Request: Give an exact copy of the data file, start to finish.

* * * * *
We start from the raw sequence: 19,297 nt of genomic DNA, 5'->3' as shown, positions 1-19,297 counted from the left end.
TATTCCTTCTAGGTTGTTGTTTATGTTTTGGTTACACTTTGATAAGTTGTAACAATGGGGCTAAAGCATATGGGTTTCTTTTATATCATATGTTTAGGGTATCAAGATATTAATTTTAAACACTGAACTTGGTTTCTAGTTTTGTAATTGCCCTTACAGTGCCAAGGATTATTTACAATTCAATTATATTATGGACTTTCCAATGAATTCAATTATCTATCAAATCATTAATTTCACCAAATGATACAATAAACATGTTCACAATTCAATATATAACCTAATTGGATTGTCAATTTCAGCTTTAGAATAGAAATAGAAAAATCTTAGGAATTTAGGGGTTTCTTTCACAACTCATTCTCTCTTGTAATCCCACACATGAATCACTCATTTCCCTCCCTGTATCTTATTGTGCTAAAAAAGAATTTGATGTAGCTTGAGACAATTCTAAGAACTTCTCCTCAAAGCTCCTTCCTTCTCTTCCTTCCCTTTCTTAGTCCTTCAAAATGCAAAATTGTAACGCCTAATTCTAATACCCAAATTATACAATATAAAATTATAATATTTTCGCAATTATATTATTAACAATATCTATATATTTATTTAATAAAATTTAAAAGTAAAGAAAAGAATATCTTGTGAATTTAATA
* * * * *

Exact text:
We start from the raw sequence: 19,297 nt of genomic DNA, 5'->3' as shown, positions 1-19,297 counted from the left end.
TATTCCTTCTAGGTTGTTGTTTATGTTTTGGTTACACTTTGATAAGTTGTAACAATGGGGCTAAAGCATATGGGTTTCTTTTATATCATATGTTTAGGGTATCAAGATATTAATTTTAAACACTGAACTTGGTTTCTAGTTTTGTAATTGCCCTTACAGTGCCAAGGATTATTTACAATTCAATTATATTATGGACTTTCCAATGAATTCAATTATCTATCAAATCATTAATTTCACCAAATGATACAATAAACATGTTCACAATTCAATATATAACCTAATTGGATTGTCAATTTCAGCTTTAGAATAGAAATAGAAAAATCTTAGGAATTTAGGGGTTTCTTTCACAACTCATTCTCTCTTGTAATCCCACACATGAATCACTCATTTCCCTCCCTGTATCTTATTGTGCTAAAAAAGAATTTGATGTAGCTTGAGACAATTCTAAGAACTTCTCCTCAAAGCTCCTTCCTTCTCTTCCTTCCCTTTCTTAGTCCTTCAAAATGCAAAATTGTAACGCCTAATTCTAATACCCAAATTATACAATATAAAATTATAATATTTTCGCAATTATATTATTAACAATATCTATATATTTATTTAATAAAATTTAAAAGTAAAGAAAAGAATATCTTGTGAATTTAATA